The messed up thing is, they enacted a putter anchoring ban… but they do little to put a cap on driver distance.

Don’t get me wrong: I like driving the ball 260+ yards.  I’m sure those of you that can do it enjoy it, too.  Bubba Watson hit a 402 yard drive on Sunday of the 2015 PGA Championship.  But how can the USGA look in the mirror and be OK with allowing oone thing that allows technology to replace skill (something they’re supposed to be against), but aren’t with another?


Let’s say you’re a golfer with a bad back, but you’re good enough to compete in USGA-sanctioned events.  A belly putter has been wonderful for your back, elongating the amount of time you can spend doing something you love to do.  Guess what?  Come January ’16, you’re no longer allowed to use that device that helps you.

The kicker is, there’s this huge “Grow the Game” initiative.  Don’t get me wrong, I really think it’s a good idea.  But how is limiting the 99% of the golfing world’s population that doesn’t earn a paycheck through golfing’s ability to do well and have fun (by taking away something that can help some or all of us) good for “growing the game”?

Sure, you could stop playing in USGA-sanctioned events… but is that the answer?  If that’s what you love to do, why would/should the USGA make something YOU love to do less enjoyable?


Random Thought: why in hell is the USGA, an entity originally designed to help amateurs, even making the rules for the PGA Tour?  That’d be like allowing the NCAA to make the rules for the NFL!


Even if you don’t agree with me, I think you should stand against the putter anchoring ban.  We have other implements that are advertised as making the game easier:

  • high-COR, titanium-faced drivers the size of grapefruits
  • hybrids, which are easier-to-hit long iron replacements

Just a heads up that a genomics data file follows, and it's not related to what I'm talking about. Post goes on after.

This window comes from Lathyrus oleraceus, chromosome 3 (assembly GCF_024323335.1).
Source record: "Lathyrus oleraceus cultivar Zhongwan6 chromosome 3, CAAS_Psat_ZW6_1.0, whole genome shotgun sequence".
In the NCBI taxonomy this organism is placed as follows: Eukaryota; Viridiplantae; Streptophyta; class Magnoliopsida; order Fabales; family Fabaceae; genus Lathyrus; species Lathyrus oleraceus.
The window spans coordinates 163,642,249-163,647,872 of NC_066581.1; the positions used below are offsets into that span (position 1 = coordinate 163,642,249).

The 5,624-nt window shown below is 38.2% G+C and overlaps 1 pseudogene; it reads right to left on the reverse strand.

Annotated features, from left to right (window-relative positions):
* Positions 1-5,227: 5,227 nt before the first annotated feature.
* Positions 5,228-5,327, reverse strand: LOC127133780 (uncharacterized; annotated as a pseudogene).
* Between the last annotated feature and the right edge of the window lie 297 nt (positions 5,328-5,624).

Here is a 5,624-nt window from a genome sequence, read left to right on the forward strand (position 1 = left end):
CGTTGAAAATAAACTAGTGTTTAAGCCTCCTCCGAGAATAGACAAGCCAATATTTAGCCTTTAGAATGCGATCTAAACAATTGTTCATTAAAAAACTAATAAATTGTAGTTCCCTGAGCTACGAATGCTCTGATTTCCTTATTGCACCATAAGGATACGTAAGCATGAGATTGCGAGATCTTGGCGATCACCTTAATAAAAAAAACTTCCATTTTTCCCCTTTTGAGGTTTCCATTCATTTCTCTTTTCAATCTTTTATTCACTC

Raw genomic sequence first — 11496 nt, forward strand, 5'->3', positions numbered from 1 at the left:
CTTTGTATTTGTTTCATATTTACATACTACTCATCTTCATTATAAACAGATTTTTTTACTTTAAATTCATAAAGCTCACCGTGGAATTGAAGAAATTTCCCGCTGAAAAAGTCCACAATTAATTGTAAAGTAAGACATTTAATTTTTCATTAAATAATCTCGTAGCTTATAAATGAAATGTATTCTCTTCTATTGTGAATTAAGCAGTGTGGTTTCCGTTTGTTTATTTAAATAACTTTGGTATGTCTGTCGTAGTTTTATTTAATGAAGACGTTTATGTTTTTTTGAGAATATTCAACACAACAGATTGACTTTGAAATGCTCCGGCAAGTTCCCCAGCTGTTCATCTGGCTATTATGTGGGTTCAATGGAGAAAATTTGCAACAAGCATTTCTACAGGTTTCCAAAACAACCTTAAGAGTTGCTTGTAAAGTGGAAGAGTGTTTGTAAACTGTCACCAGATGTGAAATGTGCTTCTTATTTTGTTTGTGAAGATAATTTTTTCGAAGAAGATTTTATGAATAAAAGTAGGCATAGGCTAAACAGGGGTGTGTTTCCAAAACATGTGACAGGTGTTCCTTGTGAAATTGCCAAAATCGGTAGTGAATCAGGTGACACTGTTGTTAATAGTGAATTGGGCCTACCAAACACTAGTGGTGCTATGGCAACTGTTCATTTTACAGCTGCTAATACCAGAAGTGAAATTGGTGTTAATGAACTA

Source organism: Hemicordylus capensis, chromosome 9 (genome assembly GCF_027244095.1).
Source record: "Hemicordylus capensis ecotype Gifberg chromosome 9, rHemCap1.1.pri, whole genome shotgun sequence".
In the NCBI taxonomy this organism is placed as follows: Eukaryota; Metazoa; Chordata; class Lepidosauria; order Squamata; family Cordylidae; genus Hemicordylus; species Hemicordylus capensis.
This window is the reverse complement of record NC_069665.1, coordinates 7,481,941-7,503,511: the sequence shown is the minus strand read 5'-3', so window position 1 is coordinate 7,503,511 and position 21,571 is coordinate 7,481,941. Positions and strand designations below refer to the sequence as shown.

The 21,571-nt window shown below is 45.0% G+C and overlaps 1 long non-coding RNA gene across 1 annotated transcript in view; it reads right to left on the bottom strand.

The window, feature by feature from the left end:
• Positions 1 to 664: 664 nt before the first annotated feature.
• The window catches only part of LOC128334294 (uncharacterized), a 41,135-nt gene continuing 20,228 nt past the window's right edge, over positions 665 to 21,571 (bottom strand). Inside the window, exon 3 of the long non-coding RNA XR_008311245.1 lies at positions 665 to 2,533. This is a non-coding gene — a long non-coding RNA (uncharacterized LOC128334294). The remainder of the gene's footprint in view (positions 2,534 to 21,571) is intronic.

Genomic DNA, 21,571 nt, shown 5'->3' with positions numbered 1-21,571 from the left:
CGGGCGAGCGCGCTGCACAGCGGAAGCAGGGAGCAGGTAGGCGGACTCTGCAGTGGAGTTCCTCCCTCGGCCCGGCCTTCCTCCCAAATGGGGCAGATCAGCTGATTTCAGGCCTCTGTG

• high-COR fairway woods
  • wedges that, while no longer having “box grooves”, are supposed to have “max spin allowed” engineered in them
  • grips of all shapes and materials
  • irons with super-thick soles and toplines

Here’s a kicker: do these things really help?  How many can take a driver off-the-rack, designed to give you all kinds of extra distance and forgiveness, and start bombing it 300 yards down the middle of the fairway?  How many can take these wedges and make the ball spin back on the green like a yo-yo?

Let’s focus on drivers.  Check these pics out:

TrajectoWare program
driver with .79 COR at 90mph swing speed








TrajectoWare program
driver with .83 COR, at 90mph swing speed.








Here’s a couple of screen shots of Dave Tutleman’s TrajectoWare ball flight program.  The first picture is a standard driver swung at 90mph.  The ball’s standard, the angle of attack is level (0*).  The COR is .79.  See the carry distance?  It’s 183.2 yards.

The second pic is the same everything, but the COR’s been bumped up to the USGA limit of .83,  The carry distance goes up to 190.5 yards.  By only changing the COR of the driver, you get an extra 7.3 yards of carry distance.  Not the be-all-end-all it’s made out to be.

There’s no guarantee you’ll sink more putts by anchoring a putter.  If PGA pro’s aren’t doing it… how does it translate into we mere mortals doing it?

OK… rant over.  If you agree with me, if you don’t agree with me… let me know in the comments below!

About the author 

Justin Blair

Justin Blair is the founder of Green Lantern Golf. When he isn't bringing his 10+ years of excellent craftsmanship experience to golf club fitting, building, and repair, he's geeking out about Star Wars (he's watched them all about 8,437 times!) and things like the MCU and LOTR, he's drinking mead and craft brews. If you wanna know more, check out my About Page!